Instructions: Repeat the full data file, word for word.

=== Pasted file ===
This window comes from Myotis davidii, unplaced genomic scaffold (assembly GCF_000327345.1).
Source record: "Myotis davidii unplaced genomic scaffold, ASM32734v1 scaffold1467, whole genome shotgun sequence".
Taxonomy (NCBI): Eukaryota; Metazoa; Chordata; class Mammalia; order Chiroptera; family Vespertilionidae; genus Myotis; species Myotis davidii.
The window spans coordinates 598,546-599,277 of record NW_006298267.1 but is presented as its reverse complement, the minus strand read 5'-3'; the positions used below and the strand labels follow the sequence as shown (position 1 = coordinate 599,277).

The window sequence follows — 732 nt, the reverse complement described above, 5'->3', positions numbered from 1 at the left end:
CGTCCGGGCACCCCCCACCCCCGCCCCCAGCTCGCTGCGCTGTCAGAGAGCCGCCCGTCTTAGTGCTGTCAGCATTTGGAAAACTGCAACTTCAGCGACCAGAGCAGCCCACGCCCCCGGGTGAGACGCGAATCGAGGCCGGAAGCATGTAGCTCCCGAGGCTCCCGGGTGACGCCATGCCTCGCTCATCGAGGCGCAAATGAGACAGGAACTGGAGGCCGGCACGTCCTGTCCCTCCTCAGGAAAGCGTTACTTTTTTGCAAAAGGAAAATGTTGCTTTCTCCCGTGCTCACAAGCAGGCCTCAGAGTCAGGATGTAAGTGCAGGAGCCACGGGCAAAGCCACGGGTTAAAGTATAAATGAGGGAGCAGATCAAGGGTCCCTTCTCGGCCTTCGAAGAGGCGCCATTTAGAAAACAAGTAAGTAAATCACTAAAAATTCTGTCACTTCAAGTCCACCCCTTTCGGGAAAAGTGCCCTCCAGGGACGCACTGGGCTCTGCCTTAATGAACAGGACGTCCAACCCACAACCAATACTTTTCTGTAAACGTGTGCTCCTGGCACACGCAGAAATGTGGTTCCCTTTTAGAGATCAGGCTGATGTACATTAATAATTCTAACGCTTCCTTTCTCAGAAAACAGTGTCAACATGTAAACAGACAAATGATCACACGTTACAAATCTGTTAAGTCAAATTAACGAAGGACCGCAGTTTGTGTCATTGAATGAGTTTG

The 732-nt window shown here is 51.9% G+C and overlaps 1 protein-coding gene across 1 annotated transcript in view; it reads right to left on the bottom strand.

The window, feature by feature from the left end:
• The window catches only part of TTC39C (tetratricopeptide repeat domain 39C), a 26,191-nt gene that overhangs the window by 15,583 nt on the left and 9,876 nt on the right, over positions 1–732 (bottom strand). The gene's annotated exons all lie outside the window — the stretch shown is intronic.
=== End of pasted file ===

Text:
This window comes from Myotis davidii, unplaced genomic scaffold (assembly GCF_000327345.1).
Source record: "Myotis davidii unplaced genomic scaffold, ASM32734v1 scaffold1467, whole genome shotgun sequence".
Taxonomy (NCBI): Eukaryota; Metazoa; Chordata; class Mammalia; order Chiroptera; family Vespertilionidae; genus Myotis; species Myotis davidii.
The window spans coordinates 598,546-599,277 of record NW_006298267.1 but is presented as its reverse complement, the minus strand read 5'-3'; the positions used below and the strand labels follow the sequence as shown (position 1 = coordinate 599,277).

The window sequence follows — 732 nt, the reverse complement described above, 5'->3', positions numbered from 1 at the left end:
CGTCCGGGCACCCCCCACCCCCGCCCCCAGCTCGCTGCGCTGTCAGAGAGCCGCCCGTCTTAGTGCTGTCAGCATTTGGAAAACTGCAACTTCAGCGACCAGAGCAGCCCACGCCCCCGGGTGAGACGCGAATCGAGGCCGGAAGCATGTAGCTCCCGAGGCTCCCGGGTGACGCCATGCCTCGCTCATCGAGGCGCAAATGAGACAGGAACTGGAGGCCGGCACGTCCTGTCCCTCCTCAGGAAAGCGTTACTTTTTTGCAAAAGGAAAATGTTGCTTTCTCCCGTGCTCACAAGCAGGCCTCAGAGTCAGGATGTAAGTGCAGGAGCCACGGGCAAAGCCACGGGTTAAAGTATAAATGAGGGAGCAGATCAAGGGTCCCTTCTCGGCCTTCGAAGAGGCGCCATTTAGAAAACAAGTAAGTAAATCACTAAAAATTCTGTCACTTCAAGTCCACCCCTTTCGGGAAAAGTGCCCTCCAGGGACGCACTGGGCTCTGCCTTAATGAACAGGACGTCCAACCCACAACCAATACTTTTCTGTAAACGTGTGCTCCTGGCACACGCAGAAATGTGGTTCCCTTTTAGAGATCAGGCTGATGTACATTAATAATTCTAACGCTTCCTTTCTCAGAAAACAGTGTCAACATGTAAACAGACAAATGATCACACGTTACAAATCTGTTAAGTCAAATTAACGAAGGACCGCAGTTTGTGTCATTGAATGAGTTTG

The 732-nt window shown here is 51.9% G+C and overlaps 1 protein-coding gene across 1 annotated transcript in view; it reads right to left on the bottom strand.

The window, feature by feature from the left end:
• The window catches only part of TTC39C (tetratricopeptide repeat domain 39C), a 26,191-nt gene that overhangs the window by 15,583 nt on the left and 9,876 nt on the right, over positions 1–732 (bottom strand). The gene's annotated exons all lie outside the window — the stretch shown is intronic.